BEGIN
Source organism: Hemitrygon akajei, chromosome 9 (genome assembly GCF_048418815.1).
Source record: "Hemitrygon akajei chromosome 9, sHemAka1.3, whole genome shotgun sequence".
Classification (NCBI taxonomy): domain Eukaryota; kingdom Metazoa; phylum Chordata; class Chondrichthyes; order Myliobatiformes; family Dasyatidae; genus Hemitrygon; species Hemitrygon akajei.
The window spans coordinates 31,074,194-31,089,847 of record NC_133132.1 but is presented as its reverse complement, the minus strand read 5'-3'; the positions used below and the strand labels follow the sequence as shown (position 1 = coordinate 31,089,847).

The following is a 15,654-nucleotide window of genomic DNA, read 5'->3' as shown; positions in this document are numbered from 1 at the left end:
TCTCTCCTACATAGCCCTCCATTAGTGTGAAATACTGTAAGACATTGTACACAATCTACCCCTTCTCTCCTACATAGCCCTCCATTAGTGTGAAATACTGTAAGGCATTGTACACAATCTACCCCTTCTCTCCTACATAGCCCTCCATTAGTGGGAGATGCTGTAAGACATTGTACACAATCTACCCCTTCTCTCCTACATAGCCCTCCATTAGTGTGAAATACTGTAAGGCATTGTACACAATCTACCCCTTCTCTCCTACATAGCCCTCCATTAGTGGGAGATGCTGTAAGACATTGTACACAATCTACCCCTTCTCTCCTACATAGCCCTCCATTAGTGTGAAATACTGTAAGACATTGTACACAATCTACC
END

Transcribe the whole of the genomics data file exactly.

Source organism: Hemitrygon akajei, chromosome 9 (genome assembly GCF_048418815.1).
Source record: "Hemitrygon akajei chromosome 9, sHemAka1.3, whole genome shotgun sequence".
Classification (NCBI taxonomy): domain Eukaryota; kingdom Metazoa; phylum Chordata; class Chondrichthyes; order Myliobatiformes; family Dasyatidae; genus Hemitrygon; species Hemitrygon akajei.
The window spans coordinates 31,074,194-31,089,847 of record NC_133132.1 but is presented as its reverse complement, the minus strand read 5'-3'; the positions used below and the strand labels follow the sequence as shown (position 1 = coordinate 31,089,847).

The following is a 15,654-nucleotide window of genomic DNA, read 5'->3' as shown; positions in this document are numbered from 1 at the left end:
TCTCTCCTACATAGCCCTCCATTAGTGTGAAATACTGTAAGACATTGTACACAATCTACCCCTTCTCTCCTACATAGCCCTCCATTAGTGTGAAATACTGTAAGGCATTGTACACAATCTACCCCTTCTCTCCTACATAGCCCTCCATTAGTGGGAGATGCTGTAAGACATTGTACACAATCTACCCCTTCTCTCCTACATAGCCCTCCATTAGTGTGAAATACTGTAAGGCATTGTACACAATCTACCCCTTCTCTCCTACATAGCCCTCCATTAGTGGGAGATGCTGTAAGACATTGTACACAATCTACCCCTTCTCTCCTACATAGCCCTCCATTAGTGTGAAATACTGTAAGACATTGTACACAATCTACC